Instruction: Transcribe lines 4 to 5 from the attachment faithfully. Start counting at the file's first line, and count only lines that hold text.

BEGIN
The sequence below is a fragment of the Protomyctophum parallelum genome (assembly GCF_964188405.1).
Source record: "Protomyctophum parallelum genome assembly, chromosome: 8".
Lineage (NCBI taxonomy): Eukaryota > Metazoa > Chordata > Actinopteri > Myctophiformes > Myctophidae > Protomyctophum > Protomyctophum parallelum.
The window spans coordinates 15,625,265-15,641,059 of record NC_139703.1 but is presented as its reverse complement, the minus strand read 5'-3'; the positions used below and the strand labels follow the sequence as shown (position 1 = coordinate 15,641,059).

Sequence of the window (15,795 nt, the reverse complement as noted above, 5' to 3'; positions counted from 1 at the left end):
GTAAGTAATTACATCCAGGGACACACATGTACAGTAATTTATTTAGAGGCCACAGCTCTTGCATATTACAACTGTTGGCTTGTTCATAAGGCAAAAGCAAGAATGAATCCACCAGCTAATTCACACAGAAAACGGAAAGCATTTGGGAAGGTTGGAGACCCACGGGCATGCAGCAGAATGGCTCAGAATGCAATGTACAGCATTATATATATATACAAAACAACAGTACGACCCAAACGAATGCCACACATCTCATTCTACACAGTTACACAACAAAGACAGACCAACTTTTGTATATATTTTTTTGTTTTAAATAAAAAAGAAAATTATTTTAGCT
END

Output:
The window spans coordinates 15,625,265-15,641,059 of record NC_139703.1 but is presented as its reverse complement, the minus strand read 5'-3'; the positions used below and the strand labels follow the sequence as shown (position 1 = coordinate 15,641,059).

Sequence of the window (15,795 nt, the reverse complement as noted above, 5' to 3'; positions counted from 1 at the left end):